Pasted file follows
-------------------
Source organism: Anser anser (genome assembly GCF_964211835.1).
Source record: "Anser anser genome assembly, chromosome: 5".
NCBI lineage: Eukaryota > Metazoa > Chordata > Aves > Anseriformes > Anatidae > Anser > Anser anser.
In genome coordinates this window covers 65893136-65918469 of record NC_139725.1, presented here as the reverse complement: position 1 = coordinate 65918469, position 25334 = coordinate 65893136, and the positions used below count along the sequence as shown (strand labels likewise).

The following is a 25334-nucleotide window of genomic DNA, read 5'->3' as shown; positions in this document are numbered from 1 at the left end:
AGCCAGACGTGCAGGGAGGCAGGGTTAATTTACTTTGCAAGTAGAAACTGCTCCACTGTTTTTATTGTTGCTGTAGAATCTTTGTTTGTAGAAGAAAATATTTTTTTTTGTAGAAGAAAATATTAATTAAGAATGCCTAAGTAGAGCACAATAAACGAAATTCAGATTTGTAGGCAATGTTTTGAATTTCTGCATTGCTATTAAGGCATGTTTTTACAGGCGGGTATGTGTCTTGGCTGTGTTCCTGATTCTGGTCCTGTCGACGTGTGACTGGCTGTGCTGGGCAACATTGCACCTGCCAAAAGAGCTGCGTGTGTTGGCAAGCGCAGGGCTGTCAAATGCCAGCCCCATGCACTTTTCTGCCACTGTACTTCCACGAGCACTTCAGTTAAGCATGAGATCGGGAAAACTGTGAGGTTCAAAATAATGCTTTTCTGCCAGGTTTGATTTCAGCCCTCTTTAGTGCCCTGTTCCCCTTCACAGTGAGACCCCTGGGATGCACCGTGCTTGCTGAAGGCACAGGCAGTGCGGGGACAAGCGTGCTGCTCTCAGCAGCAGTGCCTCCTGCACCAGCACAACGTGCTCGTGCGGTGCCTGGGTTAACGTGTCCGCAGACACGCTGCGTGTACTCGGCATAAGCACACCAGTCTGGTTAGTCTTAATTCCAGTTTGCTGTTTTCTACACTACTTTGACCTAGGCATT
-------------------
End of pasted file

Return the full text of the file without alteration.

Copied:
Source organism: Anser anser (genome assembly GCF_964211835.1).
Source record: "Anser anser genome assembly, chromosome: 5".
NCBI lineage: Eukaryota > Metazoa > Chordata > Aves > Anseriformes > Anatidae > Anser > Anser anser.
In genome coordinates this window covers 65893136-65918469 of record NC_139725.1, presented here as the reverse complement: position 1 = coordinate 65918469, position 25334 = coordinate 65893136, and the positions used below count along the sequence as shown (strand labels likewise).

The following is a 25334-nucleotide window of genomic DNA, read 5'->3' as shown; positions in this document are numbered from 1 at the left end:
AGCCAGACGTGCAGGGAGGCAGGGTTAATTTACTTTGCAAGTAGAAACTGCTCCACTGTTTTTATTGTTGCTGTAGAATCTTTGTTTGTAGAAGAAAATATTTTTTTTTGTAGAAGAAAATATTAATTAAGAATGCCTAAGTAGAGCACAATAAACGAAATTCAGATTTGTAGGCAATGTTTTGAATTTCTGCATTGCTATTAAGGCATGTTTTTACAGGCGGGTATGTGTCTTGGCTGTGTTCCTGATTCTGGTCCTGTCGACGTGTGACTGGCTGTGCTGGGCAACATTGCACCTGCCAAAAGAGCTGCGTGTGTTGGCAAGCGCAGGGCTGTCAAATGCCAGCCCCATGCACTTTTCTGCCACTGTACTTCCACGAGCACTTCAGTTAAGCATGAGATCGGGAAAACTGTGAGGTTCAAAATAATGCTTTTCTGCCAGGTTTGATTTCAGCCCTCTTTAGTGCCCTGTTCCCCTTCACAGTGAGACCCCTGGGATGCACCGTGCTTGCTGAAGGCACAGGCAGTGCGGGGACAAGCGTGCTGCTCTCAGCAGCAGTGCCTCCTGCACCAGCACAACGTGCTCGTGCGGTGCCTGGGTTAACGTGTCCGCAGACACGCTGCGTGTACTCGGCATAAGCACACCAGTCTGGTTAGTCTTAATTCCAGTTTGCTGTTTTCTACACTACTTTGACCTAGGCATT